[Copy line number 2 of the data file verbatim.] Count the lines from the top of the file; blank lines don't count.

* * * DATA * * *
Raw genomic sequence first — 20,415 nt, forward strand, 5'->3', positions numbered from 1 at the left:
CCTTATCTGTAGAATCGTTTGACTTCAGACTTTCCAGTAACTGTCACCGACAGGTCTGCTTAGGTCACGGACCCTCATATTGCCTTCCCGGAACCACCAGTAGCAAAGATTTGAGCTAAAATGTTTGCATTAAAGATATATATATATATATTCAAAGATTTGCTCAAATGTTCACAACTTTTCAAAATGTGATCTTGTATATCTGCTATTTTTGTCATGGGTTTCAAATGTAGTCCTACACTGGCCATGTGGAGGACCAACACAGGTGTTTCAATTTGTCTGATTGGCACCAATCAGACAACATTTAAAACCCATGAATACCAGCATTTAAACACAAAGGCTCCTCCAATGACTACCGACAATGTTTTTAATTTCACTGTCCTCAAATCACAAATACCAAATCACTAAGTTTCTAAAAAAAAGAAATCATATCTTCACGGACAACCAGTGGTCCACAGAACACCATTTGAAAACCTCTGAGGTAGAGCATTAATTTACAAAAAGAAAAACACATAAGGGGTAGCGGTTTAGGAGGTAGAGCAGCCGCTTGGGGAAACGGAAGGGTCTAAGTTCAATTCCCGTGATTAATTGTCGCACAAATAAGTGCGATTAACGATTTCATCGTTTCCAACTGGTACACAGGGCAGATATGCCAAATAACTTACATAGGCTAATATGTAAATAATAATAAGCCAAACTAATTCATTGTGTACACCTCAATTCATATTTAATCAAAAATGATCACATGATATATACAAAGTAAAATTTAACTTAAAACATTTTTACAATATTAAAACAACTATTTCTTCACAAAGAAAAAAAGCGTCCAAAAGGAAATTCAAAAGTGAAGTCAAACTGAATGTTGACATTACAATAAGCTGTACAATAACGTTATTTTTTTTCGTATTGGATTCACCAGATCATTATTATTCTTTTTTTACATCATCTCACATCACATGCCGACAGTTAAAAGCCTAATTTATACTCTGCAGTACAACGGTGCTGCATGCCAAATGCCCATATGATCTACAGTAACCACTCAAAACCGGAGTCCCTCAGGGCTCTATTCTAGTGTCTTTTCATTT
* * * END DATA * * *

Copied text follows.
CCTTATCTGTAGAATCGTTTGACTTCAGACTTTCCAGTAACTGTCACCGACAGGTCTGCTTAGGTCACGGACCCTCATATTGCCTTCCCGGAACCACCAGTAGCAAAGATTTGAGCTAAAATGTTTGCATTAAAGATATATATATATATATTCAAAGATTTGCTCAAATGTTCACAACTTTTCAAAATGTGATCTTGTATATCTGCTATTTTTGTCATGGGTTTCAAATGTAGTCCTACACTGGCCATGTGGAGGACCAACACAGGTGTTTCAATTTGTCTGATTGGCACCAATCAGACAACATTTAAAACCCATGAATACCAGCATTTAAACACAAAGGCTCCTCCAATGACTACCGACAATGTTTTTAATTTCACTGTCCTCAAATCACAAATACCAAATCACTAAGTTTCTAAAAAAAAGAAATCATATCTTCACGGACAACCAGTGGTCCACAGAACACCATTTGAAAACCTCTGAGGTAGAGCATTAATTTACAAAAAGAAAAACACATAAGGGGTAGCGGTTTAGGAGGTAGAGCAGCCGCTTGGGGAAACGGAAGGGTCTAAGTTCAATTCCCGTGATTAATTGTCGCACAAATAAGTGCGATTAACGATTTCATCGTTTCCAACTGGTACACAGGGCAGATATGCCAAATAACTTACATAGGCTAATATGTAAATAATAATAAGCCAAACTAATTCATTGTGTACACCTCAATTCATATTTAATCAAAAATGATCACATGATATATACAAAGTAAAATTTAACTTAAAACATTTTTACAATATTAAAACAACTATTTCTTCACAAAGAAAAAAAGCGTCCAAAAGGAAATTCAAAAGTGAAGTCAAACTGAATGTTGACATTACAATAAGCTGTACAATAACGTTATTTTTTTTCGTATTGGATTCACCAGATCATTATTATTCTTTTTTTACATCATCTCACATCACATGCCGACAGTTAAAAGCCTAATTTATACTCTGCAGTACAACGGTGCTGCATGCCAAATGCCCATATGATCTACAGTAACCACTCAAAACCGGAGTCCCTCAGGGCTCTATTCTAGTGTCTTTTCATTT